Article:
Off for a walk at the base of the hills outside Taichung...greeted, as always, by the endless array of bugs that the island provides.
Everywhere you look, early morning hikers can be found. The hills around me are honeycombed with hiking trails and minor roads that make excellent morning walks.
Winding lanes, perfect for an early morning stroll.
Plenty of flowers too. One of the joys of Taiwanese landscapes is the sheer number of flowers cultivated by local land and home owners.
'Course, the wild stuff is nice too.
Bamboo plants line many a country lane. Yet several locals have mentioned that the price of bamboo leaves used for the the tzung tz served during the Dragon Boat Festival this year has risen so much that they are increasingly imported from China, with who knows what chemical residues on them.
Many of the streams in rural and urban areas have had the sides and bottoms lined with concrete. Much cash has been spread around local areas with projects like this.
What road is complete without the old woman picking up recyclables for sale for a few pennies....
The new Tz Chi hospital in Tanzi just north of Taichung rises in the early morning sunlight. Word has it that the long term plans for the area include a kindy, a university, and other buildings for a Tz Chi complex to rival their well-known facilities in Hualien.
Scooters to and from the market on a Sunday morn.
Fishtanks and fishponds are common sights in Taiwanese communities.
Empty roads beckon walkers. What's around that curve?
In the background, a new biotech factory rises.
Dogs hard at work.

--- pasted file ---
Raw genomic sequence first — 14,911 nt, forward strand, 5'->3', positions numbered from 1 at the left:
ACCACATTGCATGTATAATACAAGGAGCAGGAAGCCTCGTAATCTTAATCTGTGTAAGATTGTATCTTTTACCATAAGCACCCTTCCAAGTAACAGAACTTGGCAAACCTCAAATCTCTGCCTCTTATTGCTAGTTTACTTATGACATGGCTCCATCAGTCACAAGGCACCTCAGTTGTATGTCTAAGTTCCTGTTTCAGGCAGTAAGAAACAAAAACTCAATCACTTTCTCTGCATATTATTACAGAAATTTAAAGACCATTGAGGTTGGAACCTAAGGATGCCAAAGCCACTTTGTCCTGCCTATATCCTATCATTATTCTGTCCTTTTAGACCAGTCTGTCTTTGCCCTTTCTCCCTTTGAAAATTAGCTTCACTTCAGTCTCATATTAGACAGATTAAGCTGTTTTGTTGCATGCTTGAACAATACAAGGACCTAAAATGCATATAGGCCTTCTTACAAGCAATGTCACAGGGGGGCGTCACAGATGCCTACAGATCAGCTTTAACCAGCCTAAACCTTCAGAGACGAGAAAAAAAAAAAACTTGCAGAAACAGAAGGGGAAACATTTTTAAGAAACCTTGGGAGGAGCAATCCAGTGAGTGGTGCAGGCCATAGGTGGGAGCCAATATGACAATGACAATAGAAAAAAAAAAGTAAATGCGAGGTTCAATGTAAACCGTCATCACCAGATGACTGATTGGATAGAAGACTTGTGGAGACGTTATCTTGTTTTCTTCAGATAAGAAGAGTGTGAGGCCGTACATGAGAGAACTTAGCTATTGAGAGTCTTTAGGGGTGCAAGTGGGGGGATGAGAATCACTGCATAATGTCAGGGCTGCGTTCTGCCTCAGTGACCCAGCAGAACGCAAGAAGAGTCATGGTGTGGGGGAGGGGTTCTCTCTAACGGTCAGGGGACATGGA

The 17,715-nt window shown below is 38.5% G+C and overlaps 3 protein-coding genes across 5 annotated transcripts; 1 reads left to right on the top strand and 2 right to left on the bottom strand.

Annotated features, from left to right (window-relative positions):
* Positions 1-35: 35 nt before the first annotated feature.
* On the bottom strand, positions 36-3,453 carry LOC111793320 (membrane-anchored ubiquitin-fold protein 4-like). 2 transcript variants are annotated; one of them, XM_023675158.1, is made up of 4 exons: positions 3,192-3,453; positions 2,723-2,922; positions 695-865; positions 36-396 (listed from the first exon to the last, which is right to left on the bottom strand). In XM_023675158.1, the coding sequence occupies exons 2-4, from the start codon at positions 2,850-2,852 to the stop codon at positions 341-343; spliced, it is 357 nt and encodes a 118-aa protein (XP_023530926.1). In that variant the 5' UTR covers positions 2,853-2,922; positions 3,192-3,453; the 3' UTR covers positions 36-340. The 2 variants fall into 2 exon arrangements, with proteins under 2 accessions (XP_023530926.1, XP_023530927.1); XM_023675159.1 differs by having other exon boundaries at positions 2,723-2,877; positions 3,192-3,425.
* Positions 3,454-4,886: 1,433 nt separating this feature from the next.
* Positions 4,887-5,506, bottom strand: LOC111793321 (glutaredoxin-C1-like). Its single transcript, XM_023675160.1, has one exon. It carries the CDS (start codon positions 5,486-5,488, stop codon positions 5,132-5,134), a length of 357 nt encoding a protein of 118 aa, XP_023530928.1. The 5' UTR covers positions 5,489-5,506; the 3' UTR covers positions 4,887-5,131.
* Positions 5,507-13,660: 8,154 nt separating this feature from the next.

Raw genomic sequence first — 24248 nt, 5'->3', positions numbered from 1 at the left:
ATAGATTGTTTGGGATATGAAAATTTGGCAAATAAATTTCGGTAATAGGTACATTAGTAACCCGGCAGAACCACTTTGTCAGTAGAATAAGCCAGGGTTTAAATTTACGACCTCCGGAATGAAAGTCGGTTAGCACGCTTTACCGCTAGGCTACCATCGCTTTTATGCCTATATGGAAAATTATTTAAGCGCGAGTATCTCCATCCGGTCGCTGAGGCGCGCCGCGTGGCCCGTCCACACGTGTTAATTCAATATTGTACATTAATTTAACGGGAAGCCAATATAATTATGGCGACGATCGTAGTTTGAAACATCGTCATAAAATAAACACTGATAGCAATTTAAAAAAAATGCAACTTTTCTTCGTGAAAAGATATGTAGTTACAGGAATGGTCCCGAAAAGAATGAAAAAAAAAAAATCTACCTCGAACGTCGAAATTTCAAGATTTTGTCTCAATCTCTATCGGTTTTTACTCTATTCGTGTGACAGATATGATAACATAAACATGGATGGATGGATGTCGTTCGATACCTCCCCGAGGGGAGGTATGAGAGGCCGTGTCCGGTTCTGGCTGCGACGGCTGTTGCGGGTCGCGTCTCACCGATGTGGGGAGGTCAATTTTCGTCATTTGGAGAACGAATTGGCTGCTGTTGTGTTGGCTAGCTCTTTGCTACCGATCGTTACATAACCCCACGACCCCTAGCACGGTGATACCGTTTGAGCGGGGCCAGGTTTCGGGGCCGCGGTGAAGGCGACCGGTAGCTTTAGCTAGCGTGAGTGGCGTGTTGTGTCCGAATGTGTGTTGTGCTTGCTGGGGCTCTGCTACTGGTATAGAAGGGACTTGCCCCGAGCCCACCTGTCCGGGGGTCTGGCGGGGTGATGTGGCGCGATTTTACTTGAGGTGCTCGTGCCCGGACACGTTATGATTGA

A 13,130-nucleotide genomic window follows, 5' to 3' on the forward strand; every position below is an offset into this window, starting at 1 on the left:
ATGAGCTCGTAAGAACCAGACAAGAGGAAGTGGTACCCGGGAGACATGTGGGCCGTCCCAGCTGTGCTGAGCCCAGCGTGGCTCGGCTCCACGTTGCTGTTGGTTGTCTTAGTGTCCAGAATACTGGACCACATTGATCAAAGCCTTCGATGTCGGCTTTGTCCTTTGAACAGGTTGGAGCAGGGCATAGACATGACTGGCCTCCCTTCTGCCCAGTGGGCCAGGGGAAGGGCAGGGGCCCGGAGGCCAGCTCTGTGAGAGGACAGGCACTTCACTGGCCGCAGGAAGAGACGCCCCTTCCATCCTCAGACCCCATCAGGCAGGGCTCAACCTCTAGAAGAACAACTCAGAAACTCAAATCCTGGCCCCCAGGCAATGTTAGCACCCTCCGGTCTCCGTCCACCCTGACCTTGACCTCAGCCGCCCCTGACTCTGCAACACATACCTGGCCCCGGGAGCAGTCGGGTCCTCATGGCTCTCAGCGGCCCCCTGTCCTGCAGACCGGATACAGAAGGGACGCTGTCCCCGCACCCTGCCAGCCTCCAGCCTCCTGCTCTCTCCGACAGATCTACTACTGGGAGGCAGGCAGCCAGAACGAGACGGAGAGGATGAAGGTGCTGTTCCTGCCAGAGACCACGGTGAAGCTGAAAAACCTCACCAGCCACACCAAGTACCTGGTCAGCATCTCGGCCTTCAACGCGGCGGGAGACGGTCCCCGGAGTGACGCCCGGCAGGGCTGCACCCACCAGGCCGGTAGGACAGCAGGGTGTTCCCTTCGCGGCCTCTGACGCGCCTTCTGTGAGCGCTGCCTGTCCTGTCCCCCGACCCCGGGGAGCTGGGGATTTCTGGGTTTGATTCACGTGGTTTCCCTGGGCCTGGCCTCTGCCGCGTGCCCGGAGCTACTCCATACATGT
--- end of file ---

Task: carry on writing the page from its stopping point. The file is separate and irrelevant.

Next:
One sign of the way religion is unobtrusively but robustly integrated into local life: a temple just there around every corner.
A close up.
Just across from the larger temple is a small shrine, a common sight in fields and cities across Taiwan.
Incense burner and shrine face each other.
Mandatory in every local temple: the place where everyone sits down to have a chat over cups of tea.
On the main road traffic roars past another of the hideous cookie cutter housing developments so common in Taiwan. According to a presentation I attended last year, such developments require that the builder sell only half the houses to break even. Not difficult in a culture that places a heavy emphasis on the ownership of houses as a sign of wealth and stability.
With their surprisingly wide selection of the most popular items, convenience stores are driving many different types of mom and pop stores out of business. For example, as convenience stores incorporate more baked goods in their product line-ups, smaller bakeries, squeezed by the new competition and rising flour prices, have gone under, or eliminated staff and reduced product diversity to stay afloat.
Bicyclists, a common sight on weekend mornings in the hills around Taichung.